From the publisher: The system is rigged. For guys like Russell Boudreaux, football is the only way out of their small town. As the team’s varsity tight end, Rus has a singular goal: to get a scholarship and play on the national stage. But when his best friend is unfairly arrested and kicked off the team, Rus faces an impossible choice: speak up or live in fear. “Please rise for the national anthem.” Desperate for change, Rus kneels during the national anthem. In one instant, he falls from local stardom and becomes a target for hatred. But he’s not alone. With the help of his best friend and an unlikely ally, Rus will fight for his dreams, and for justice.
Kneel is exactly what I expected from a book about a Black high school football player in Louisiana who kneels during the national anthem after his best friend is falsely accused of starting a fight with a White rival player. Kneel is a compelling novel for our times written from the point of view of a Black male teenager, but there were no surprises. Main character and narrator Rus is impulsive, loyal, and a good son in addition to being a good football player. His parents have scrounged and saved in hopes that Rus will have better opportunities than they had. Before a game with a White high school, two White players provoke a fight, but it’s the two Black players who are blamed and punished.
I feel like I read a lot of books narrated by girls, so it was a nice change to read one narrated by a boy. The book opens with what should be a perfectly normal situation – car problems and a breakdown – that feels terrifying when seen from the point of view of two Black teenagers on the border of the White and Black parts of town. While football is important in the book, there is not a lot of focus on it, so if you aren’t a fan it should not impair your enjoyment and understanding of the book.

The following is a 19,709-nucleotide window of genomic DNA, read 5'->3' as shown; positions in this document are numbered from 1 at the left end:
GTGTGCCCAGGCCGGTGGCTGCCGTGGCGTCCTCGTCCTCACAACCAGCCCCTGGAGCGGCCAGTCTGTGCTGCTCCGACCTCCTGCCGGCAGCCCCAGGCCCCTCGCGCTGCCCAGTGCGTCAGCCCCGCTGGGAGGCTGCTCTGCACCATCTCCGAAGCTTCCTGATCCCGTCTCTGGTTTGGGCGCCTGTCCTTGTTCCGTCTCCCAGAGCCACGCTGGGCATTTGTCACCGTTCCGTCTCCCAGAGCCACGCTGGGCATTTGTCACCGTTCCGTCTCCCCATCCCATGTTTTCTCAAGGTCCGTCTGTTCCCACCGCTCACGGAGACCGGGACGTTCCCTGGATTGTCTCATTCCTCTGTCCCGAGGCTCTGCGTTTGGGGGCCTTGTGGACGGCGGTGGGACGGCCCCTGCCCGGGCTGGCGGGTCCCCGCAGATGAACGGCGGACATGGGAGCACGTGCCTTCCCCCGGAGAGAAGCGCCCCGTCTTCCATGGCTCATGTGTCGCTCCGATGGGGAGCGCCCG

I felt a romantic side plot was unnecessary and a bit of a distraction. The ending, while overly optimistic, is a satisfactory one for the reader. In chapter 22, at a rally, a speaker calls out the names of two Black men killed by police. I was surprised that the circumstances were very similar to real life incidents but real names were not used. I wonder what was behind that decision. I found it confusing.
This novel brings together issues of Black Lives Matter, policing, justice, racism, and White silence, along with how social media and video have become so important in spotlighting the truth. The book is very earnest in its desire to convey these issues to the reader. It lacks the maturity and brilliance of The Hate U Give, but readers who enjoyed that book might also like to read Kneel. The last few chapters are the most compelling, with Chapter 29 being the strongest part of the book in my opinion.
Kneel is a good choice for young adults and for public library young adult fiction collections. I read an advance reader copy.
Kneel is available for checkout at the Galesburg Public Library in the Young Adult section.